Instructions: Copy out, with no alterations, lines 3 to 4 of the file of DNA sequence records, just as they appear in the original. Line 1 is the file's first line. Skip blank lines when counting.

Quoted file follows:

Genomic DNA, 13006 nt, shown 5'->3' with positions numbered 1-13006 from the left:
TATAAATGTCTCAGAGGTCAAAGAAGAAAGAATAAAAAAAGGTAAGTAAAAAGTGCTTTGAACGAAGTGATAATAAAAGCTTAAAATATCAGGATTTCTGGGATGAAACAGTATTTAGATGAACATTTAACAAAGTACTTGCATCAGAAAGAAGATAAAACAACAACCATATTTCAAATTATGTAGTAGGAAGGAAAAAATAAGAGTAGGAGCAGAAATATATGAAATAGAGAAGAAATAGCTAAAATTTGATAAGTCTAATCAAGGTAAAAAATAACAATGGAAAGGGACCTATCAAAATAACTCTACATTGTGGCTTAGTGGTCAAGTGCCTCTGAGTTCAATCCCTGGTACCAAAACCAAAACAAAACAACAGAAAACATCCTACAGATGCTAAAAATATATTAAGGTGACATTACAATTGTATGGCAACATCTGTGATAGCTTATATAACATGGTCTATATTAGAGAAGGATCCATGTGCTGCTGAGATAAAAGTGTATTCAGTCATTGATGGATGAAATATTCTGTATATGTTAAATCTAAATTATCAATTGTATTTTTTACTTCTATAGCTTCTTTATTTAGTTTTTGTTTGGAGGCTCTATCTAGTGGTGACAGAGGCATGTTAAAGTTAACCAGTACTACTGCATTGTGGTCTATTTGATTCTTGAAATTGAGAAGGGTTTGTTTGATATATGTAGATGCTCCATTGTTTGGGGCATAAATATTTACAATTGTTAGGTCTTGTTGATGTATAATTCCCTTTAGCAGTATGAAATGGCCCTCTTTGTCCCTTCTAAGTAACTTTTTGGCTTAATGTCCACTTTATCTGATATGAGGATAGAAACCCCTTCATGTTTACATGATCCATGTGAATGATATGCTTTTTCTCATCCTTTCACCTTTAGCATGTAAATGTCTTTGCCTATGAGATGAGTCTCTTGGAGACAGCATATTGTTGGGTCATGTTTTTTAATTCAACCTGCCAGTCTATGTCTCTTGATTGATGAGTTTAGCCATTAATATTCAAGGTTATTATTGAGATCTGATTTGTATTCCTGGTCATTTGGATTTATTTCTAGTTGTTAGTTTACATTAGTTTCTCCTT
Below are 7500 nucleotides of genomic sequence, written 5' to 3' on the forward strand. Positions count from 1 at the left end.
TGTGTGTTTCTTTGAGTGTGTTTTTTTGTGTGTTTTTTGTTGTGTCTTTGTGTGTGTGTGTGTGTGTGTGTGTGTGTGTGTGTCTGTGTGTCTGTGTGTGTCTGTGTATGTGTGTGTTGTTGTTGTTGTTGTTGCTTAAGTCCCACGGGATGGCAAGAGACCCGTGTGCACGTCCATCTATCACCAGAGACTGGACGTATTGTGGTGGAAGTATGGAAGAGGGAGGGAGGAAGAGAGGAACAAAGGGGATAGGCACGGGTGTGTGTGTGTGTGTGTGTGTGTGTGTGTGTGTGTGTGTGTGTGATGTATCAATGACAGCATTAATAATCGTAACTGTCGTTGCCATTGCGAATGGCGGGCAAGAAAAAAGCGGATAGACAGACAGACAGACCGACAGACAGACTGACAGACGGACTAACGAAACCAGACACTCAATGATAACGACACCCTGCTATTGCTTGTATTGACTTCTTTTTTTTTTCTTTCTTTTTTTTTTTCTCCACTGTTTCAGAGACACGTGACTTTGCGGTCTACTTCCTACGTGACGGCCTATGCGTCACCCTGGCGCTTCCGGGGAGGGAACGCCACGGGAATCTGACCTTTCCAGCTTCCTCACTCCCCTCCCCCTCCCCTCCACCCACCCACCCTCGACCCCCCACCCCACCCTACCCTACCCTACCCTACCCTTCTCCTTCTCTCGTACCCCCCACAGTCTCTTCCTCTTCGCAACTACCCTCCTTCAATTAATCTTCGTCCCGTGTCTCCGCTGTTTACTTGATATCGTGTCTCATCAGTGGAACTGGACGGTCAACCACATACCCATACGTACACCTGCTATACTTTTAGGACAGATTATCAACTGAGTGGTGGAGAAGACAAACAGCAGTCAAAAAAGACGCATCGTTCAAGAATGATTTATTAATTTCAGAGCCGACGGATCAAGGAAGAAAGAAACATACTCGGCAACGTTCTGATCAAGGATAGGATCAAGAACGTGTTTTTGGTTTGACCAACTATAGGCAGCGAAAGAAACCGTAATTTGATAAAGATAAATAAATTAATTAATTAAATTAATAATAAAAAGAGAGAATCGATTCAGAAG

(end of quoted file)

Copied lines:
Below are 7500 nucleotides of genomic sequence, written 5' to 3' on the forward strand. Positions count from 1 at the left end.
TGTGTGTTTCTTTGAGTGTGTTTTTTTGTGTGTTTTTTGTTGTGTCTTTGTGTGTGTGTGTGTGTGTGTGTGTGTGTGTGTGTCTGTGTGTCTGTGTGTGTCTGTGTATGTGTGTGTTGTTGTTGTTGTTGTTGCTTAAGTCCCACGGGATGGCAAGAGACCCGTGTGCACGTCCATCTATCACCAGAGACTGGACGTATTGTGGTGGAAGTATGGAAGAGGGAGGGAGGAAGAGAGGAACAAAGGGGATAGGCACGGGTGTGTGTGTGTGTGTGTGTGTGTGTGTGTGTGTGTGTGTGTGTGATGTATCAATGACAGCATTAATAATCGTAACTGTCGTTGCCATTGCGAATGGCGGGCAAGAAAAAAGCGGATAGACAGACAGACAGACCGACAGACAGACTGACAGACGGACTAACGAAACCAGACACTCAATGATAACGACACCCTGCTATTGCTTGTATTGACTTCTTTTTTTTTTCTTTCTTTTTTTTTTTCTCCACTGTTTCAGAGACACGTGACTTTGCGGTCTACTTCCTACGTGACGGCCTATGCGTCACCCTGGCGCTTCCGGGGAGGGAACGCCACGGGAATCTGACCTTTCCAGCTTCCTCACTCCCCTCCCCCTCCCCTCCACCCACCCACCCTCGACCCCCCACCCCACCCTACCCTACCCTACCCTACCCTTCTCCTTCTCTCGTACCCCCCACAGTCTCTTCCTCTTCGCAACTACCCTCCTTCAATTAATCTTCGTCCCGTGTCTCCGCTGTTTACTTGATATCGTGTCTCATCAGTGGAACTGGACGGTCAACCACATACCCATACGTACACCTGCTATACTTTTAGGACAGATTATCAACTGAGTGGTGGAGAAGACAAACAGCAGTCAAAAAAGACGCATCGTTCAAGAATGATTTATTAATTTCAGAGCCGACGGATCAAGGAAGAAAGAAACATACTCGGCAACGTTCTGATCAAGGATAGGATCAAGAACGTGTTTTTGGTTTGACCAACTATAGGCAGCGAAAGAAACCGTAATTTGATAAAGATAAATAAATTAATTAATTAAATTAATAATAAAAAGAGAGAATCGATTCAGAAG